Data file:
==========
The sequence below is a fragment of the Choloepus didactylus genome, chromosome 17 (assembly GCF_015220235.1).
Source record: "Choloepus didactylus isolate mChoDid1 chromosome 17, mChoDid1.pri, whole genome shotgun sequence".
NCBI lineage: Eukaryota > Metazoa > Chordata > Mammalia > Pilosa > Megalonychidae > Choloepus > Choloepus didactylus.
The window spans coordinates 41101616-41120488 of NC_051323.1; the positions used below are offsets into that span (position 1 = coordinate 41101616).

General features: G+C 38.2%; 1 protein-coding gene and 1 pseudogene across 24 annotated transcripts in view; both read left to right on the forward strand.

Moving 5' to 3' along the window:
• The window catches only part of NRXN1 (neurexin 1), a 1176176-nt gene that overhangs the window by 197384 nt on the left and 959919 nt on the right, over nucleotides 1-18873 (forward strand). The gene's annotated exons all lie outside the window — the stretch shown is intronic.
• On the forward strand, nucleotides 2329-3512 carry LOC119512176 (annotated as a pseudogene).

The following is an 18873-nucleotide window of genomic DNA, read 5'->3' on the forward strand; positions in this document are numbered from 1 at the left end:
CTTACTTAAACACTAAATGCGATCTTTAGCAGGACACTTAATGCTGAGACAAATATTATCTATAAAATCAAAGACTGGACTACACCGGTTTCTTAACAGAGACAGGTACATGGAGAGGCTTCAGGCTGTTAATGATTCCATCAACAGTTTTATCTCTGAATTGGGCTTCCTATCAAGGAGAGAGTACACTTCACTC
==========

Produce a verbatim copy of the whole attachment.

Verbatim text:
The sequence below is a fragment of the Choloepus didactylus genome, chromosome 17 (assembly GCF_015220235.1).
Source record: "Choloepus didactylus isolate mChoDid1 chromosome 17, mChoDid1.pri, whole genome shotgun sequence".
NCBI lineage: Eukaryota > Metazoa > Chordata > Mammalia > Pilosa > Megalonychidae > Choloepus > Choloepus didactylus.
The window spans coordinates 41101616-41120488 of NC_051323.1; the positions used below are offsets into that span (position 1 = coordinate 41101616).

General features: G+C 38.2%; 1 protein-coding gene and 1 pseudogene across 24 annotated transcripts in view; both read left to right on the forward strand.

Moving 5' to 3' along the window:
• The window catches only part of NRXN1 (neurexin 1), a 1176176-nt gene that overhangs the window by 197384 nt on the left and 959919 nt on the right, over nucleotides 1-18873 (forward strand). The gene's annotated exons all lie outside the window — the stretch shown is intronic.
• On the forward strand, nucleotides 2329-3512 carry LOC119512176 (annotated as a pseudogene).

The following is an 18873-nucleotide window of genomic DNA, read 5'->3' on the forward strand; positions in this document are numbered from 1 at the left end:
CTTACTTAAACACTAAATGCGATCTTTAGCAGGACACTTAATGCTGAGACAAATATTATCTATAAAATCAAAGACTGGACTACACCGGTTTCTTAACAGAGACAGGTACATGGAGAGGCTTCAGGCTGTTAATGATTCCATCAACAGTTTTATCTCTGAATTGGGCTTCCTATCAAGGAGAGAGTACACTTCACTC